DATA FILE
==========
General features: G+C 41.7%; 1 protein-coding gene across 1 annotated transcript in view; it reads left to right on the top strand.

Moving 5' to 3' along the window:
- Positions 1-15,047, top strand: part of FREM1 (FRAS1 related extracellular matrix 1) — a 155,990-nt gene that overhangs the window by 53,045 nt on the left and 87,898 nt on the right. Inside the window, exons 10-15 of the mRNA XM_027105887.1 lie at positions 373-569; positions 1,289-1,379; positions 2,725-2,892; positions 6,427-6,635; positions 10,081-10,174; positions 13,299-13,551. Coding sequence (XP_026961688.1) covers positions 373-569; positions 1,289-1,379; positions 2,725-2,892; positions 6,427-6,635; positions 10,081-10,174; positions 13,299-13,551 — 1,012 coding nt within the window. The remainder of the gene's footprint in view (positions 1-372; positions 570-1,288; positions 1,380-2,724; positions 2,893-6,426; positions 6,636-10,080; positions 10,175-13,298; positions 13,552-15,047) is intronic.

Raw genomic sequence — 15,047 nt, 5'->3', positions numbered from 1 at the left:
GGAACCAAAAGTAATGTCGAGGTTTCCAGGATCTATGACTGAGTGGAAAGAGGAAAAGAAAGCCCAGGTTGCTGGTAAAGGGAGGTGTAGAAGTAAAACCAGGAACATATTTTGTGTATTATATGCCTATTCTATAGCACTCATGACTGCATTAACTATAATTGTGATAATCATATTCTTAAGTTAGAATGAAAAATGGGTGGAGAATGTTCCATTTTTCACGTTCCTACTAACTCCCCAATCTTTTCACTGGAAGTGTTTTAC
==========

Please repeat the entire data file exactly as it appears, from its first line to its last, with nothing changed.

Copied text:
General features: G+C 41.7%; 1 protein-coding gene across 1 annotated transcript in view; it reads left to right on the top strand.

Moving 5' to 3' along the window:
- Positions 1-15,047, top strand: part of FREM1 (FRAS1 related extracellular matrix 1) — a 155,990-nt gene that overhangs the window by 53,045 nt on the left and 87,898 nt on the right. Inside the window, exons 10-15 of the mRNA XM_027105887.1 lie at positions 373-569; positions 1,289-1,379; positions 2,725-2,892; positions 6,427-6,635; positions 10,081-10,174; positions 13,299-13,551. Coding sequence (XP_026961688.1) covers positions 373-569; positions 1,289-1,379; positions 2,725-2,892; positions 6,427-6,635; positions 10,081-10,174; positions 13,299-13,551 — 1,012 coding nt within the window. The remainder of the gene's footprint in view (positions 1-372; positions 570-1,288; positions 1,380-2,724; positions 2,893-6,426; positions 6,636-10,080; positions 10,175-13,298; positions 13,552-15,047) is intronic.

Raw genomic sequence — 15,047 nt, 5'->3', positions numbered from 1 at the left:
GGAACCAAAAGTAATGTCGAGGTTTCCAGGATCTATGACTGAGTGGAAAGAGGAAAAGAAAGCCCAGGTTGCTGGTAAAGGGAGGTGTAGAAGTAAAACCAGGAACATATTTTGTGTATTATATGCCTATTCTATAGCACTCATGACTGCATTAACTATAATTGTGATAATCATATTCTTAAGTTAGAATGAAAAATGGGTGGAGAATGTTCCATTTTTCACGTTCCTACTAACTCCCCAATCTTTTCACTGGAAGTGTTTTAC